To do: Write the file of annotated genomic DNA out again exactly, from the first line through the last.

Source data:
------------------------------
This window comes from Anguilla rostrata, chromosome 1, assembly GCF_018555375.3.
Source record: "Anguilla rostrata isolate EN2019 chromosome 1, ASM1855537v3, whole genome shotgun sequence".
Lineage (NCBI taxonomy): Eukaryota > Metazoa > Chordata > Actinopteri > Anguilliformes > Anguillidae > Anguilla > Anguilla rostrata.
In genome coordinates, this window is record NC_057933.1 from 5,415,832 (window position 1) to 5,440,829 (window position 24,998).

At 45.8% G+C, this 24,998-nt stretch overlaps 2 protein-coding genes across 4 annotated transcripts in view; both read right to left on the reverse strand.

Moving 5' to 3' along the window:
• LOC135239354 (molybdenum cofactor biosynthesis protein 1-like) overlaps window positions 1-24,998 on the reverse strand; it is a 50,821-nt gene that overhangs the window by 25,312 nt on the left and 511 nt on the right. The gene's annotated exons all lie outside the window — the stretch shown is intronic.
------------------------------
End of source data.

This window comes from Anguilla rostrata, chromosome 1, assembly GCF_018555375.3.
Source record: "Anguilla rostrata isolate EN2019 chromosome 1, ASM1855537v3, whole genome shotgun sequence".
Lineage (NCBI taxonomy): Eukaryota > Metazoa > Chordata > Actinopteri > Anguilliformes > Anguillidae > Anguilla > Anguilla rostrata.
In genome coordinates, this window is record NC_057933.1 from 5,415,832 (window position 1) to 5,440,829 (window position 24,998).

At 45.8% G+C, this 24,998-nt stretch overlaps 2 protein-coding genes across 4 annotated transcripts in view; both read right to left on the reverse strand.

Moving 5' to 3' along the window:
• LOC135239354 (molybdenum cofactor biosynthesis protein 1-like) overlaps window positions 1-24,998 on the reverse strand; it is a 50,821-nt gene that overhangs the window by 25,312 nt on the left and 511 nt on the right. The gene's annotated exons all lie outside the window — the stretch shown is intronic.